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love the culture of victimhood

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Her name is Tallulah, Tallu-lah, Tallu-lah-lay. The plastic card in her wallet says she's thirty, wears contacts, is underweight and of the patchy dyed hair. She's heartless and cold, but only because her heart was torn out postmortem and though the examiner isn't here yet, you'll bet your last pay cheque that her blood isn't pumping any longer.

Murder is normal and part of your bread and butter, but. This murder isn't to be feasted upon like carrion lifting a bank balance up on high, a time-sheet filled, your metaphorical kids sent to a better school than the last one.

This murder has all the marks of taking up your night and soaking through your shoes.

"Beaten to death," Reggie says. He's not even looking at her, he's messing with his lighter in this downpour. "You see the concave on her head?"

One side of her head is flat as the Euclidean manifold, yes you see the concave, does he take you for an idiot?

"Only sometimes, man." Dunhill gold lighter, back in the pocket. Time for a drag of Lucky Strikes, milky smoke mixing with the rain like misty oil and misty water.

The victim was found by a jogger. Some health nut devoted to keeping fit even in inclement weather. Why they were jogging down an alley between two apartment towers is a bit of information that you aren't aware of yet.

Sixth and Jonson Avenue is a middle class dump that falls under Detective Inspector Roget's jurisdiction, but she's on vacation so you and Reggie with ten rookies for backup got called in instead.

Reggie spits onto the pavement and smacks his lighter on his open palm. You watch the gob swirl on the water and go down a drain set down in the asphalt two feet to the left of you. Your shoes are ruined, but to look on the bright side, so are Reggie's. And his cost more.

Tabitha rolls up in an old Yugo that used to belong to her parents. She tried to sell it to you once; you refused on grounds of petrol costs to run the damn thing.

She runs around to the left front door to remove her tackle box of equipment before she comes over to survey the scene. You step to the side so she can have a good look once she gets there. The cavity where the heart once was has filled with water, the runoff is tinged pink.

"Christ," Tabitha says.

. . .

Tallu-lah-lay was a singer at a night club. Tallu-lah worked Fridays and Mondays at a Sexual Health Clinic as a volunteer. Tallulah had a single bedroom flat with nothing in it except two moldering takeout containers in the sink, an old silver butter knife tinged green with tarnish, and a blanket in the corner of the front room.

"So where did she live?" Your boss asks. She's got green eyes today, like a cat. Your boss is otherwise in professional dress, but those eyes, man. Those eyes. "No one can live in those conditions, track her down."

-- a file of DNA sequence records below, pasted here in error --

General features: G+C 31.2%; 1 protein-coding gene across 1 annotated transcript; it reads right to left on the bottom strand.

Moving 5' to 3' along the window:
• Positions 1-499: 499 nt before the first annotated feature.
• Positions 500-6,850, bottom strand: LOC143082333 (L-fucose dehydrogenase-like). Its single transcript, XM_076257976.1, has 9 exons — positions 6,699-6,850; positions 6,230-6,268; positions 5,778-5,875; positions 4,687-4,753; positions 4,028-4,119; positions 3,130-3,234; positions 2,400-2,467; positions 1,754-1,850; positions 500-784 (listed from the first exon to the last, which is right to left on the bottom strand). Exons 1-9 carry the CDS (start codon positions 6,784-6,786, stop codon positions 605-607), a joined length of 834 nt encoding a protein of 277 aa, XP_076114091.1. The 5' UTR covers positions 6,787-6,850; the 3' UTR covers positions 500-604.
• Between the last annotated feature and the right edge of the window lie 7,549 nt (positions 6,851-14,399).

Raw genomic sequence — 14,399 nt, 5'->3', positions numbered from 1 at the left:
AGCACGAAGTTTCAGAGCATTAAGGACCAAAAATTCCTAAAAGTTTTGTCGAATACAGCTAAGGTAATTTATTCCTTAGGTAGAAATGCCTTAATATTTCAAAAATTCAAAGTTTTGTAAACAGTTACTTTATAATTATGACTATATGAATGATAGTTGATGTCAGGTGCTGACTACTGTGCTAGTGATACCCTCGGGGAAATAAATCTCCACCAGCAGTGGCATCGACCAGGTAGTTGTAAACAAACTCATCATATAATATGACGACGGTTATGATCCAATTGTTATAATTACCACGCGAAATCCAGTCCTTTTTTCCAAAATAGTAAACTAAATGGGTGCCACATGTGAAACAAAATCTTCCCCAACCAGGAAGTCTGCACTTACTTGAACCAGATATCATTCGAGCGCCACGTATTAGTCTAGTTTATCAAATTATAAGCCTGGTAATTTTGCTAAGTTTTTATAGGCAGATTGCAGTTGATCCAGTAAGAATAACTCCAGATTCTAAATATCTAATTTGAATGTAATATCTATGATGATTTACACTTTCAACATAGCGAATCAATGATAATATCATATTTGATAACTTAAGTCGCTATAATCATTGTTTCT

Reggie makes a face as you both leave. Mutters, "Track her down. What does she think we are, rookies?"

You and he brought her an incomplete report, you point out. And it wasn't your idea.

Reggie gives you that gimlet glare of his. Bookies and carjackers get it too.

You both come to a stop before the lift. You stare at the bulletin board, he stares at the side of your head.

"Whatever, yeah," he says, finally, and the lift doors slide open.

Procedure dictates all evidence filed with Forensics, all leads entered into system, and no use of lackeys except when handling more than five cases at once. It's inefficient as a system, but the tax payers won't pay for more.

Reggie's the one with the car, but you drive while he makes calls to 411 for the addresses of her workplaces. It's an old hunk of junk and you hate it, but you get the both of you to Forensics with no issues.

Hardly anyone is out driving in this rain anyway. And it doesn't look to be stopping any time soon.

Forensics shares a building with Medical Examiners, a Funeral Parlour, and the offices of some Senator who hides out on the top two storeys. It's three blocks South from the Station, and normally you have to park elsewhere but today there's a space right on the street in front.

Down is the basement where the corpses are kept. So is evidence. Reggie says hello to two passing cops, you ignore all of them and walk right up to the receiving window that's cordoned off with steel fencing material, only a small slot about waist-height for shoving clipboards with papers to sign through.

Forensics Guy is manning the desk today. He's not happy to see you, never is. But today he looks scared.

"Ah, yes. We got some video tapes." He swallows.

You watch his throat bob up and down, then look him in the eye. He's watching you watch him, and he looks terrified.

. . .

"My song is a sad one," the woman on the videotape sings, "but what do you expect in a world where it never gets any better or any worse, just always stays the same?"

A green film creeps over the screen and washes her out. Her mouth gapes open, the tea candles set around her on the stage flicker, and the tape switches to static, no more video to show.

Maybe she was living in that flat, you wonder. Maybe she was just weird.

. . .

Her boss at the nightclub is unhelpful at best, outright mulish at worst.

"She work here, yeah," he says. His name is Edgar, he polishes the same glass over and over again, and his eyes are flat in this light.

You ask if she had any enemies, any friends.

"She didn' stick round much."

You reach out and take the glass from him. The same smears remain on the inside that were there when you came up to him, he's not doing a very good job.

He stares at the bar now, holds the rag in one hand and lets his other freeze there in midair.